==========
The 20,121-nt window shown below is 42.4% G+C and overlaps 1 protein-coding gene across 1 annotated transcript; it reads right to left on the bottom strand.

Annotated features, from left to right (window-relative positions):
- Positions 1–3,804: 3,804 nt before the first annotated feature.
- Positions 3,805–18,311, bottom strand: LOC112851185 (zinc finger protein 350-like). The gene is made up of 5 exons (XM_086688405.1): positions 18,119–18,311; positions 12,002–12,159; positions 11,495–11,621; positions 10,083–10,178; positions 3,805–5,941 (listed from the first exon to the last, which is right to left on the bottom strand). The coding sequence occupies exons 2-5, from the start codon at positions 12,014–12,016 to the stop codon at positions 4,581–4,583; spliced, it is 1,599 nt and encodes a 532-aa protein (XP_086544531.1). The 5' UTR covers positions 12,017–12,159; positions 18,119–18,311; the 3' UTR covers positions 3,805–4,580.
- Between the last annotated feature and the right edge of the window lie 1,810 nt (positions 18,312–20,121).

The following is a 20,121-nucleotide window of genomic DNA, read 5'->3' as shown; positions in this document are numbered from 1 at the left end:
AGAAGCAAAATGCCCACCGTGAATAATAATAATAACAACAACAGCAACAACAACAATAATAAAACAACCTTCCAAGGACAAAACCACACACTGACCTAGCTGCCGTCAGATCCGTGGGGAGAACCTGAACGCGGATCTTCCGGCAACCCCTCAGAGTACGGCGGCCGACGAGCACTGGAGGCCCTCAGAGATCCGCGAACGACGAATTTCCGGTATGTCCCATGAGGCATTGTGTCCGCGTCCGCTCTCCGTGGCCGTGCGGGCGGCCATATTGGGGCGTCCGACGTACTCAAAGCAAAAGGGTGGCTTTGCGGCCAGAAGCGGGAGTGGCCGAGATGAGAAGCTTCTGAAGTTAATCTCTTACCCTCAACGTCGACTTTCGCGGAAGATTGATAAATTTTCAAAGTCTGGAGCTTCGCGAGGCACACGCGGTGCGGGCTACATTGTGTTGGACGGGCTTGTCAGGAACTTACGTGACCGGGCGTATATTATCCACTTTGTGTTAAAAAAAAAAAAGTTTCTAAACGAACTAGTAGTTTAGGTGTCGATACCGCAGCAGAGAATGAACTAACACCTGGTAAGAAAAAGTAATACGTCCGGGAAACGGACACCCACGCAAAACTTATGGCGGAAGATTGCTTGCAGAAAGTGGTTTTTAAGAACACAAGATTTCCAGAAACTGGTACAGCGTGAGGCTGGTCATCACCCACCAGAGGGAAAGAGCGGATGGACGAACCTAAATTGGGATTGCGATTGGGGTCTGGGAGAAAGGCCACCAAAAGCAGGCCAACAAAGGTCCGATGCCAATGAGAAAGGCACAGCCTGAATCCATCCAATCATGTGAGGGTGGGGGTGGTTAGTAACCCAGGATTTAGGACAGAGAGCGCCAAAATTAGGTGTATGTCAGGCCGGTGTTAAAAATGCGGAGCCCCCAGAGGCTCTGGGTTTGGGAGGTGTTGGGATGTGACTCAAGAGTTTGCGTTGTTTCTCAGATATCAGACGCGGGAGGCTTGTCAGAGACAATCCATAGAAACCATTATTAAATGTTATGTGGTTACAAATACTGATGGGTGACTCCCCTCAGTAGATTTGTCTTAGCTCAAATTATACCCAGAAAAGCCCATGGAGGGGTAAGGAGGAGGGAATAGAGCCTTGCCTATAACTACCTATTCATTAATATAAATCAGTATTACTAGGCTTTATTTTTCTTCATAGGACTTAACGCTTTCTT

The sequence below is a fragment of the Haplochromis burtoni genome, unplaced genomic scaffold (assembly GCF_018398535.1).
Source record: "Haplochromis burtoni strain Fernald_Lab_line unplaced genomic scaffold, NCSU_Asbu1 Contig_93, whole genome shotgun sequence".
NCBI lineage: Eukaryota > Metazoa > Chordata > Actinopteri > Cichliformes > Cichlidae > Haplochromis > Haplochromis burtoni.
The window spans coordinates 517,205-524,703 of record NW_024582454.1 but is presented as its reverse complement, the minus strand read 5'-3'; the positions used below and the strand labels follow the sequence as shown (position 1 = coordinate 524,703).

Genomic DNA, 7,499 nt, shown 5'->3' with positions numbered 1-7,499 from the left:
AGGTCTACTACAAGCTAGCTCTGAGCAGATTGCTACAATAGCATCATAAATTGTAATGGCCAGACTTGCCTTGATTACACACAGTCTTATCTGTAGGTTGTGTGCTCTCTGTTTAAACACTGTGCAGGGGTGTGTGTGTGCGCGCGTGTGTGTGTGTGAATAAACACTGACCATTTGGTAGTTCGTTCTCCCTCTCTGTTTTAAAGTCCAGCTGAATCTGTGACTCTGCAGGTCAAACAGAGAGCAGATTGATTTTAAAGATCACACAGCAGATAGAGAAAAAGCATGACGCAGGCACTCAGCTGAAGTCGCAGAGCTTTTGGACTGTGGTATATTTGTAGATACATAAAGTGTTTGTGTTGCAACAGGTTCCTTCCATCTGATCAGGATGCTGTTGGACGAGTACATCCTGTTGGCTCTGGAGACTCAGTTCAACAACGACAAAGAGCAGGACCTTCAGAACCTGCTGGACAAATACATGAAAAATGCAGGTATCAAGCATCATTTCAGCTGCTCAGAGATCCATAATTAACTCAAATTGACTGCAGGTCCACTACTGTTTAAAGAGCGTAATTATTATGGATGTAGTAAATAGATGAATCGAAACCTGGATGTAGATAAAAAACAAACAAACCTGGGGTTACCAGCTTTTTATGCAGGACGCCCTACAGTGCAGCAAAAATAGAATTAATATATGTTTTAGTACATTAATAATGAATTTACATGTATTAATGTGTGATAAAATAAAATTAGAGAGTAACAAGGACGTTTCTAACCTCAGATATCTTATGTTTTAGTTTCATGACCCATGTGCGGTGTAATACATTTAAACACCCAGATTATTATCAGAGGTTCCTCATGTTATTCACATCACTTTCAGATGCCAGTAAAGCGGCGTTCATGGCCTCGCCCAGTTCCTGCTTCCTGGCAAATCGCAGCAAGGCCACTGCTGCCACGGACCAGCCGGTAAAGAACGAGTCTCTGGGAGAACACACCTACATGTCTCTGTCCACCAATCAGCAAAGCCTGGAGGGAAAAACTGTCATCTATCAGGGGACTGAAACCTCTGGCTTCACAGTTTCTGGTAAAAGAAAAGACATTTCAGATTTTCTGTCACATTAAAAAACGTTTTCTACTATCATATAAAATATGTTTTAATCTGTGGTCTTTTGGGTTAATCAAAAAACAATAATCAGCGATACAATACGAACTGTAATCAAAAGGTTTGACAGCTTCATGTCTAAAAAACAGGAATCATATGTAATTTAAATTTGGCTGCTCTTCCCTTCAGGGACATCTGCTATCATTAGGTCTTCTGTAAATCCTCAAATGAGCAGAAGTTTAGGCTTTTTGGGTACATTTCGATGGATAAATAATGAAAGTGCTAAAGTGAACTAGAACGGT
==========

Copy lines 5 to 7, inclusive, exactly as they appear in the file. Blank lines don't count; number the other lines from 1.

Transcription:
- Between the last annotated feature and the right edge of the window lie 1,810 nt (positions 18,312–20,121).

The following is a 20,121-nucleotide window of genomic DNA, read 5'->3' as shown; positions in this document are numbered from 1 at the left end:
AGAAGCAAAATGCCCACCGTGAATAATAATAATAACAACAACAGCAACAACAACAATAATAAAACAACCTTCCAAGGACAAAACCACACACTGACCTAGCTGCCGTCAGATCCGTGGGGAGAACCTGAACGCGGATCTTCCGGCAACCCCTCAGAGTACGGCGGCCGACGAGCACTGGAGGCCCTCAGAGATCCGCGAACGACGAATTTCCGGTATGTCCCATGAGGCATTGTGTCCGCGTCCGCTCTCCGTGGCCGTGCGGGCGGCCATATTGGGGCGTCCGACGTACTCAAAGCAAAAGGGTGGCTTTGCGGCCAGAAGCGGGAGTGGCCGAGATGAGAAGCTTCTGAAGTTAATCTCTTACCCTCAACGTCGACTTTCGCGGAAGATTGATAAATTTTCAAAGTCTGGAGCTTCGCGAGGCACACGCGGTGCGGGCTACATTGTGTTGGACGGGCTTGTCAGGAACTTACGTGACCGGGCGTATATTATCCACTTTGTGTTAAAAAAAAAAAAGTTTCTAAACGAACTAGTAGTTTAGGTGTCGATACCGCAGCAGAGAATGAACTAACACCTGGTAAGAAAAAGTAATACGTCCGGGAAACGGACACCCACGCAAAACTTATGGCGGAAGATTGCTTGCAGAAAGTGGTTTTTAAGAACACAAGATTTCCAGAAACTGGTACAGCGTGAGGCTGGTCATCACCCACCAGAGGGAAAGAGCGGATGGACGAACCTAAATTGGGATTGCGATTGGGGTCTGGGAGAAAGGCCACCAAAAGCAGGCCAACAAAGGTCCGATGCCAATGAGAAAGGCACAGCCTGAATCCATCCAATCATGTGAGGGTGGGGGTGGTTAGTAACCCAGGATTTAGGACAGAGAGCGCCAAAATTAGGTGTATGTCAGGCCGGTGTTAAAAATGCGGAGCCCCCAGAGGCTCTGGGTTTGGGAGGTGTTGGGATGTGACTCAAGAGTTTGCGTTGTTTCTCAGATATCAGACGCGGGAGGCTTGTCAGAGACAATCCATAGAAACCATTATTAAATGTTATGTGGTTACAAATACTGATGGGTGACTCCCCTCAGTAGATTTGTCTTAGCTCAAATTATACCCAGAAAAGCCCATGGAGGGGTAAGGAGGAGGGAATAGAGCCTTGCCTATAACTACCTATTCATTAATATAAATCAGTATTACTAGGCTTTATTTTTCTTCATAGGACTTAACGCTTTCTT